As you can imagine, there’s a physical limit to how many readings and resources we can fit between the covers of a single textbook. In fact, many of the most compelling items in our collections—film clips, videos, audio recordings—that would be useful to students can’t be contained in a printed volume at all.
Our answer is to create a Hesofe: an Online Supplement that will integrate seamlessly with the printed textbook and make audio and video selections and interactive exercises an essential part of every lesson.
How will the Online Supplement be used? The Online Supplement will be chock-full of Yiddish audio and video—most of which our members helped us recover and remaster. Students will be able to listen to excerpts from Yiddish books read aloud at the Jewish Public Library in Montreal or to Montreal lectures by great Yiddish writers such as H. Leyvik, Rokhl Korn, and Kadia Molodowsky. And they’ll be able to watch video clips from our Wexler Oral History Project, as native Yiddish speakers recount riveting moments from their eventful lives.
Below you’ll see a few examples of how the recordings and images will add color and texture to the textbook’s readings.
Sample Lesson: Everyday Routines
“Bertha Kling sings Mani Leyb”
From the Frances Brandt Online Yiddish Audio Library
In this 1955 interview, Yiddish poet Bertha Kling performs a song set to the words of poet Mani Leyb. She then remembers how her home served as a gathering place for Mani Leyb’s group of young New York poets, Di yunge, and describes how he recited this very poem in her living room. Experiencing both the song and the singer's memories, students come to appreciate the work not only for its linguistic and grammatical content, but also for the social context from which it emerged.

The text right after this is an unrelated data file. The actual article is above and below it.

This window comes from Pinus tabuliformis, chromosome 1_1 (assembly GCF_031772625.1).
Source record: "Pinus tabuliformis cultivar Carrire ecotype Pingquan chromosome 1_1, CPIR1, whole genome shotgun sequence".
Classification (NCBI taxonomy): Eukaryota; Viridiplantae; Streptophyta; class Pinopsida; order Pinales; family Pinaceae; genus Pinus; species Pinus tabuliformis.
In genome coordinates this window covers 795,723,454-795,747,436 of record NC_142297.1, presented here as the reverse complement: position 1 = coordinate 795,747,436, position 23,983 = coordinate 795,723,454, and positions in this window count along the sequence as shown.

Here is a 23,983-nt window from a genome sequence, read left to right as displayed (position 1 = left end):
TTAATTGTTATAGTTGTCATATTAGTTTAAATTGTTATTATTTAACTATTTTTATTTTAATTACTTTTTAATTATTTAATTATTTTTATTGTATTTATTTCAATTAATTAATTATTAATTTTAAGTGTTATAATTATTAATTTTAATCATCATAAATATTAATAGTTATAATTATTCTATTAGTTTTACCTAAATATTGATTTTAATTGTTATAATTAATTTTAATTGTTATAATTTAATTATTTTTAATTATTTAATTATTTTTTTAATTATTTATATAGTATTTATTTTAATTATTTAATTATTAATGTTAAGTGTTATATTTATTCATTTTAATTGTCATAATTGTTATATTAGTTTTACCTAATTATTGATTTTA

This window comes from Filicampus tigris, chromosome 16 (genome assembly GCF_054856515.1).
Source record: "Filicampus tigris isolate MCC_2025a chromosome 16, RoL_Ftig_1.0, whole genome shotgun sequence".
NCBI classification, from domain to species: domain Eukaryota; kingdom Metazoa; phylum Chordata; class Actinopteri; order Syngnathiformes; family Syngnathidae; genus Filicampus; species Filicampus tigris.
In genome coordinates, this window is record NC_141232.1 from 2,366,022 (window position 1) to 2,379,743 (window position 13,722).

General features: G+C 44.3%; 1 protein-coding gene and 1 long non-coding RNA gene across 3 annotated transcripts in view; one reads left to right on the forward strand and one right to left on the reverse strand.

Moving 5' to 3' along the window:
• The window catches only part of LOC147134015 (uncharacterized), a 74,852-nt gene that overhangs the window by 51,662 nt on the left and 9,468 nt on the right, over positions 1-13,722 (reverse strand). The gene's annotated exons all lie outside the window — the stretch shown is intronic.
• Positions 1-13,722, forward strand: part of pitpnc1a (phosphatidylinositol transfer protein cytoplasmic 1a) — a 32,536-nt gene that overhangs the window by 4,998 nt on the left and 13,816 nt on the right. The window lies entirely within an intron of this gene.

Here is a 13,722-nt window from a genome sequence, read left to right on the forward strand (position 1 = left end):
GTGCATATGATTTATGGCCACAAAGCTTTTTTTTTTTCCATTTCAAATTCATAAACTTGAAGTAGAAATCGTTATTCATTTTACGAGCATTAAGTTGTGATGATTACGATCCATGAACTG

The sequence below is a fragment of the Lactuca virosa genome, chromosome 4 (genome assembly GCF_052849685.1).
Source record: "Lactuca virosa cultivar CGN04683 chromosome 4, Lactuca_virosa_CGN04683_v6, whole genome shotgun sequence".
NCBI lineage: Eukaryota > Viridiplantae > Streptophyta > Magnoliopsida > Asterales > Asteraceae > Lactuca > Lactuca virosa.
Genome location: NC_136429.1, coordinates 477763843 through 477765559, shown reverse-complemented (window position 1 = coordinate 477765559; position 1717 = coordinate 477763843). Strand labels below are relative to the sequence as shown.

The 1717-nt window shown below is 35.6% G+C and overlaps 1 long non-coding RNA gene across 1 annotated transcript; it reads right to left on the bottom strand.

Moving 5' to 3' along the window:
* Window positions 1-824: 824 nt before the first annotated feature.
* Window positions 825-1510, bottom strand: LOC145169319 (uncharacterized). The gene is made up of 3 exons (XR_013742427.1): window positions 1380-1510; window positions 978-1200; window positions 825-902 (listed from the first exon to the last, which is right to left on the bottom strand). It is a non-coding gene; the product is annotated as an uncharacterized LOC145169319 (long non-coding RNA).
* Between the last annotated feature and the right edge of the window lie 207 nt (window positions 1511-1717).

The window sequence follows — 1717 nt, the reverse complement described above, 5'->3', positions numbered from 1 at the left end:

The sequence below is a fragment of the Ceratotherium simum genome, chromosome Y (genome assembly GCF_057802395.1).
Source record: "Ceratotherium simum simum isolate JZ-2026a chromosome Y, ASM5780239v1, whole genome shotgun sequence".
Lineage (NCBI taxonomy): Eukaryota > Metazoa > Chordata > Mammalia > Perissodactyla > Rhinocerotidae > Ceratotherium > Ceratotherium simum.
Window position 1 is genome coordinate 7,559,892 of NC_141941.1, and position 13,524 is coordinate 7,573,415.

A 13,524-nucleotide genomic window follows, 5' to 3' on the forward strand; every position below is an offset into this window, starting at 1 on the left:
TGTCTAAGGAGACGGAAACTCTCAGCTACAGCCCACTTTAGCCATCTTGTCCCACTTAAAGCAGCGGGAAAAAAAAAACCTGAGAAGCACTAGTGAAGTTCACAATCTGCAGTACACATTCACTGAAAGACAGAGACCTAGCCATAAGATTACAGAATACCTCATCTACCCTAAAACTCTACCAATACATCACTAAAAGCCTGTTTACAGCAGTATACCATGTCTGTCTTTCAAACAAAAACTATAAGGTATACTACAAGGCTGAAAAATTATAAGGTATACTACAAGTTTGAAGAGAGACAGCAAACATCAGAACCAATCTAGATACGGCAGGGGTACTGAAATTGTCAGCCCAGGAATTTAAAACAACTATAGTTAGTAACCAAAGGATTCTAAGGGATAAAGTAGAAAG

In the first part of the activity, learners listen to the song (2:02–3:42 of the clip above), which describes how the singer's sister plants a garden, digs a well, and sews a pillow. Students are then asked to use the structure of the song to write a new verse replacing the verbs with those they’ve learned in their chapter on everyday activities (vashn zikh, washing up; bershtn di hor, brushing one’s hair; etc.).
Then they listen to Kling speak (12:10–13:40 of the clip above), and take notes on words that seem crucial to the story. Using the words they noted down while listening, students are asked to retell the story in pairs.
Sample Lesson: Classroom Objects
“Moyshe Kulbak Taught at My School”
Benjamin Harshav interview, Wexler Oral History Project
In this oral history excerpt, Vilna-born scholar and translator Benjamin Harshav remembers life in Vilna before the War. He recalls how famed Yiddish poet Moyshe Kulbak, a literature teacher at the school where Harshav’s mother served as an administrator, created a classroom exercise. On a snowy day, Kulbak sent one his pupils to purchase a herring. The student returned and handed the herring to the waiting Kulbak who then opened the classroom window and declared to the students, “Here’s snow, here’s herring. Now write.” Harshav shares how this curious juxtaposition of elements was used as a prompt for the students' compositions.
In this activity, learners watch the video (without subtitles!) and figure out what Harshav is saying (using their knowledge of classroom vocabulary acquired in that chapter). They then get the chance to perform Kulbak’s very exercise, using objects and people they see in their own classroom as the materials of inspiration. The combination of text and activity is a remarkable opportunity to hear about a real-life occurrence from prewar Vilna, in the native Yiddish of a person who grew up in that culture—and then to replicate that very occurrence in the classroom of today.
Sample Lesson: City Vocabulary
Advertisement from 1937, Yiddish Book Center’s periodicals collection
This activity is based on selections from periodicals brought to the Yiddish Book Center as part of a book collection mission to the Yidishe shule in meksike (Jewish School of Mexico). Inside the journals are advertisements for institutions around Mexico City: a furniture store promising that its furniture maximizes “familial happiness,” a youth library ensuring that subscribers will have access to all the greatest recent Yiddish titles, and a Yiddish theater ad that claims it is the reader’s national responsibility as a Jew to attend.
In the chapter on city vocabulary (which presents words such as “store,” “library,” “theater,” etc.), learners do a close reading of the texts to uncover what they say on the surface, and on a deeper level, what they say about the Jewish community in Mexico.